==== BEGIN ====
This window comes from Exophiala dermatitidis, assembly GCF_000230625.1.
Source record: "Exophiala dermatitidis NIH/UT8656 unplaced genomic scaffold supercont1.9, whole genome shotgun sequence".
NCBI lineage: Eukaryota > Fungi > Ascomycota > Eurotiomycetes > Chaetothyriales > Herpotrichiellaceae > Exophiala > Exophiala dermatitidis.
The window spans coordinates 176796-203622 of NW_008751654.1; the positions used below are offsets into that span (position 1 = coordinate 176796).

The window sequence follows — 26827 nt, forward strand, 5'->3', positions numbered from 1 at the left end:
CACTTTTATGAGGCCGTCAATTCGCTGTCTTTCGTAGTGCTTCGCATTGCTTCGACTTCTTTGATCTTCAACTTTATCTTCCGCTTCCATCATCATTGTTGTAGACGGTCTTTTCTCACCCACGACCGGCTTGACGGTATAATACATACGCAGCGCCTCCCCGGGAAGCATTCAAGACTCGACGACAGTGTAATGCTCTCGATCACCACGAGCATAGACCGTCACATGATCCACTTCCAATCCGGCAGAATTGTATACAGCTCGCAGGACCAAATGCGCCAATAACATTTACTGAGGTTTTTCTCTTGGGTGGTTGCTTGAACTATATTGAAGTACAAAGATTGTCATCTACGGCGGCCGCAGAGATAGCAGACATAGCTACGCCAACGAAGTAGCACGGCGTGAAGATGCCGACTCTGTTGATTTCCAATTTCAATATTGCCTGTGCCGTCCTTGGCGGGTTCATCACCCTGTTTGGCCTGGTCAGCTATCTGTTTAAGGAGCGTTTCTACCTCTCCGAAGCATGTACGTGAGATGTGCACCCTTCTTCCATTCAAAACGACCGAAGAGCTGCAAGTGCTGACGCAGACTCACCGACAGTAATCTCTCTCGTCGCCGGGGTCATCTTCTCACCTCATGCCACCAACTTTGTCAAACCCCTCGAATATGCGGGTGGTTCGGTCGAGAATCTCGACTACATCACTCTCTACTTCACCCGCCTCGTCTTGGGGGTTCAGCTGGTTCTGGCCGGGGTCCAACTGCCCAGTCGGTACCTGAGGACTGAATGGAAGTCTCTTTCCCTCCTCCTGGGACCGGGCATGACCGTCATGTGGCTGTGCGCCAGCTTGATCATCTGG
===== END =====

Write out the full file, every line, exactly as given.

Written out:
This window comes from Exophiala dermatitidis, assembly GCF_000230625.1.
Source record: "Exophiala dermatitidis NIH/UT8656 unplaced genomic scaffold supercont1.9, whole genome shotgun sequence".
NCBI lineage: Eukaryota > Fungi > Ascomycota > Eurotiomycetes > Chaetothyriales > Herpotrichiellaceae > Exophiala > Exophiala dermatitidis.
The window spans coordinates 176796-203622 of NW_008751654.1; the positions used below are offsets into that span (position 1 = coordinate 176796).

The window sequence follows — 26827 nt, forward strand, 5'->3', positions numbered from 1 at the left end:
CACTTTTATGAGGCCGTCAATTCGCTGTCTTTCGTAGTGCTTCGCATTGCTTCGACTTCTTTGATCTTCAACTTTATCTTCCGCTTCCATCATCATTGTTGTAGACGGTCTTTTCTCACCCACGACCGGCTTGACGGTATAATACATACGCAGCGCCTCCCCGGGAAGCATTCAAGACTCGACGACAGTGTAATGCTCTCGATCACCACGAGCATAGACCGTCACATGATCCACTTCCAATCCGGCAGAATTGTATACAGCTCGCAGGACCAAATGCGCCAATAACATTTACTGAGGTTTTTCTCTTGGGTGGTTGCTTGAACTATATTGAAGTACAAAGATTGTCATCTACGGCGGCCGCAGAGATAGCAGACATAGCTACGCCAACGAAGTAGCACGGCGTGAAGATGCCGACTCTGTTGATTTCCAATTTCAATATTGCCTGTGCCGTCCTTGGCGGGTTCATCACCCTGTTTGGCCTGGTCAGCTATCTGTTTAAGGAGCGTTTCTACCTCTCCGAAGCATGTACGTGAGATGTGCACCCTTCTTCCATTCAAAACGACCGAAGAGCTGCAAGTGCTGACGCAGACTCACCGACAGTAATCTCTCTCGTCGCCGGGGTCATCTTCTCACCTCATGCCACCAACTTTGTCAAACCCCTCGAATATGCGGGTGGTTCGGTCGAGAATCTCGACTACATCACTCTCTACTTCACCCGCCTCGTCTTGGGGGTTCAGCTGGTTCTGGCCGGGGTCCAACTGCCCAGTCGGTACCTGAGGACTGAATGGAAGTCTCTTTCCCTCCTCCTGGGACCGGGCATGACCGTCATGTGGCTGTGCGCCAGCTTGATCATCTGG